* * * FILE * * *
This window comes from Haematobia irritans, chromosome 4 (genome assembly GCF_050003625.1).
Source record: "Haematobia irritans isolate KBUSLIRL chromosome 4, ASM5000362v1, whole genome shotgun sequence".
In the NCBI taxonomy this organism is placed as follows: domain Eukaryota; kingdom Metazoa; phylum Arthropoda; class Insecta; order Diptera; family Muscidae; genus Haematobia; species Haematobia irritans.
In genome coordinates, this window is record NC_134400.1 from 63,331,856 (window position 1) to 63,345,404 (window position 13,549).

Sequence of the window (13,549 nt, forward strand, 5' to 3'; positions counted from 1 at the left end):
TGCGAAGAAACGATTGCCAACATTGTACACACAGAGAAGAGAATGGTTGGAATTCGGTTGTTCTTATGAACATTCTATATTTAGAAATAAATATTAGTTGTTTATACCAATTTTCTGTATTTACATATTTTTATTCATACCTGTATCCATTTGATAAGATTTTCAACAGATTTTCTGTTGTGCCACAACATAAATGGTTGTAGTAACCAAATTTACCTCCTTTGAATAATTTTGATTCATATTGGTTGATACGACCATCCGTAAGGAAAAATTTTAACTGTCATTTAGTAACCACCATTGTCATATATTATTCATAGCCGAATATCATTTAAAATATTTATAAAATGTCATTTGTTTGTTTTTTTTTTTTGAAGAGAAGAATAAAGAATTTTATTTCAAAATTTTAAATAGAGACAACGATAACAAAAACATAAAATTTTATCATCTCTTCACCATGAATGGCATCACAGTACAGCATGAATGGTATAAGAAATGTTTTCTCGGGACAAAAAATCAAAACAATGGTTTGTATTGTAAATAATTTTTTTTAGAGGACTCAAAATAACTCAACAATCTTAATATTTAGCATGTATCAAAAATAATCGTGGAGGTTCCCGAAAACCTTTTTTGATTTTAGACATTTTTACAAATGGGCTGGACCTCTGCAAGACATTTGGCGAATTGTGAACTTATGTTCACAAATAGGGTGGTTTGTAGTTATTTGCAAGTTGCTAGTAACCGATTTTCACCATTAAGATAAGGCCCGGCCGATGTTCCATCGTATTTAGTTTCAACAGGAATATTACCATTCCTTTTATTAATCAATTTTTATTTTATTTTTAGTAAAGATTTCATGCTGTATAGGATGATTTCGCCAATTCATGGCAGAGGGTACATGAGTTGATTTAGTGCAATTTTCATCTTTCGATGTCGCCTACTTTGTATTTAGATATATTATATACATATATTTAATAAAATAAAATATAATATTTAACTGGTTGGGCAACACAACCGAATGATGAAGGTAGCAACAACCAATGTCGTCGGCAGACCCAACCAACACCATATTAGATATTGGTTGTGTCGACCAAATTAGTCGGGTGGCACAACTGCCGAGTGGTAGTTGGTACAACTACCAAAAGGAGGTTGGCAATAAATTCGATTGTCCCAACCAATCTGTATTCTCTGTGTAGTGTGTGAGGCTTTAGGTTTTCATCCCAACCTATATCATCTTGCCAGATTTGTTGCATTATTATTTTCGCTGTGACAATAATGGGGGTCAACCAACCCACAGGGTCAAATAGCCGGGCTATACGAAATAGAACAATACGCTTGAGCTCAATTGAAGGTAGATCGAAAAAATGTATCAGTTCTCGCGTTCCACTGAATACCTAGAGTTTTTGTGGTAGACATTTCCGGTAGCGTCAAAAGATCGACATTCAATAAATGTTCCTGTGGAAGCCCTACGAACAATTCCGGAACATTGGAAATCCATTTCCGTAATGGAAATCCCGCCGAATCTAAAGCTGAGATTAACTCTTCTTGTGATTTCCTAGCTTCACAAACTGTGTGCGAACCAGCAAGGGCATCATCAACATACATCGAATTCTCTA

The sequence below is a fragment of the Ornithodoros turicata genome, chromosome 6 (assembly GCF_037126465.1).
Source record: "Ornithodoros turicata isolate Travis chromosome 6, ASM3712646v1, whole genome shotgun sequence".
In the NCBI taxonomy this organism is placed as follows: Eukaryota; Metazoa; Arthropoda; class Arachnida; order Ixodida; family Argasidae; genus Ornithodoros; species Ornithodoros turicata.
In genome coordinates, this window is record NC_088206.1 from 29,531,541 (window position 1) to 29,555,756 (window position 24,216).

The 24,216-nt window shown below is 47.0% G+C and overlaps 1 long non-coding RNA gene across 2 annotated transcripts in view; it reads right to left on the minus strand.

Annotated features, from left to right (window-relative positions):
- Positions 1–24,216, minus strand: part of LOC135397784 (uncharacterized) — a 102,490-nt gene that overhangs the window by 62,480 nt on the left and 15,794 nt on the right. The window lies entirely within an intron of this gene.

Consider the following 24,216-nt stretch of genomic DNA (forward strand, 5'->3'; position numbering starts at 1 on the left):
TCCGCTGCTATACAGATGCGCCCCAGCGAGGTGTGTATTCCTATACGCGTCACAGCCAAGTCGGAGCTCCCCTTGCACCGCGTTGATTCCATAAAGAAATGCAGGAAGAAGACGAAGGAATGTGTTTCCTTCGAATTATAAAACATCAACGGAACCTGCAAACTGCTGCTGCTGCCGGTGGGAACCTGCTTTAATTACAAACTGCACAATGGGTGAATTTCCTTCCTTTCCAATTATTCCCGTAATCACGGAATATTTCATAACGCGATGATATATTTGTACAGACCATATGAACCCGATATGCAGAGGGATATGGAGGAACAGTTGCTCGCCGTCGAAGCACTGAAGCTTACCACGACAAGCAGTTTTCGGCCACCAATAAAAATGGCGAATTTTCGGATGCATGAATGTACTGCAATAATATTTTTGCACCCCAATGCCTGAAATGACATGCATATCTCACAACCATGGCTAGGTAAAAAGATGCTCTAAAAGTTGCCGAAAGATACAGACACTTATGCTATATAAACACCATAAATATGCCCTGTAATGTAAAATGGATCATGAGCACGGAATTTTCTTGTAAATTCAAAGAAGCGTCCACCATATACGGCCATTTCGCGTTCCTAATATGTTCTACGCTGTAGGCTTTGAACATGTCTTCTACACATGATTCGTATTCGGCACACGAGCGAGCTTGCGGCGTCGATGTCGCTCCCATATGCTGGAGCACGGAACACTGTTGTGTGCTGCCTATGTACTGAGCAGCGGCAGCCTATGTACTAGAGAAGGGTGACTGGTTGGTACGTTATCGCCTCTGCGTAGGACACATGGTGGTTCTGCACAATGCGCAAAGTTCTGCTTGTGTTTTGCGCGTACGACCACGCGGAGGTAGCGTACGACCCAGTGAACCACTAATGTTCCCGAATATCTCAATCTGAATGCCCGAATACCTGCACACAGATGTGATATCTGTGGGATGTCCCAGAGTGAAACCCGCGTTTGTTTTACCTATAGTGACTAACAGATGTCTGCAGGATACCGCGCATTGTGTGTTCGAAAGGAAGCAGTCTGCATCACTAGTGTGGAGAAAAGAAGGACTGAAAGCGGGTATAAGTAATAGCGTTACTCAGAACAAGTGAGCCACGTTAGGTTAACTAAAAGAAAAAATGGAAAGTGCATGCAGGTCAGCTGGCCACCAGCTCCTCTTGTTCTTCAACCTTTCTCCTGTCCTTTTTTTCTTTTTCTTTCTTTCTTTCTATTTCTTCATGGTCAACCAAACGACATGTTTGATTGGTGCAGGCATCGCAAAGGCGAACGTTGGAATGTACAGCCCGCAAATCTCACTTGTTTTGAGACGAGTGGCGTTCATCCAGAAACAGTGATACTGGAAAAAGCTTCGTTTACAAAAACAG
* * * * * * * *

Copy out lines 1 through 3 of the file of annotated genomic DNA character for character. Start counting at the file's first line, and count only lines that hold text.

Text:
This window comes from Haematobia irritans, chromosome 4 (genome assembly GCF_050003625.1).
Source record: "Haematobia irritans isolate KBUSLIRL chromosome 4, ASM5000362v1, whole genome shotgun sequence".
In the NCBI taxonomy this organism is placed as follows: domain Eukaryota; kingdom Metazoa; phylum Arthropoda; class Insecta; order Diptera; family Muscidae; genus Haematobia; species Haematobia irritans.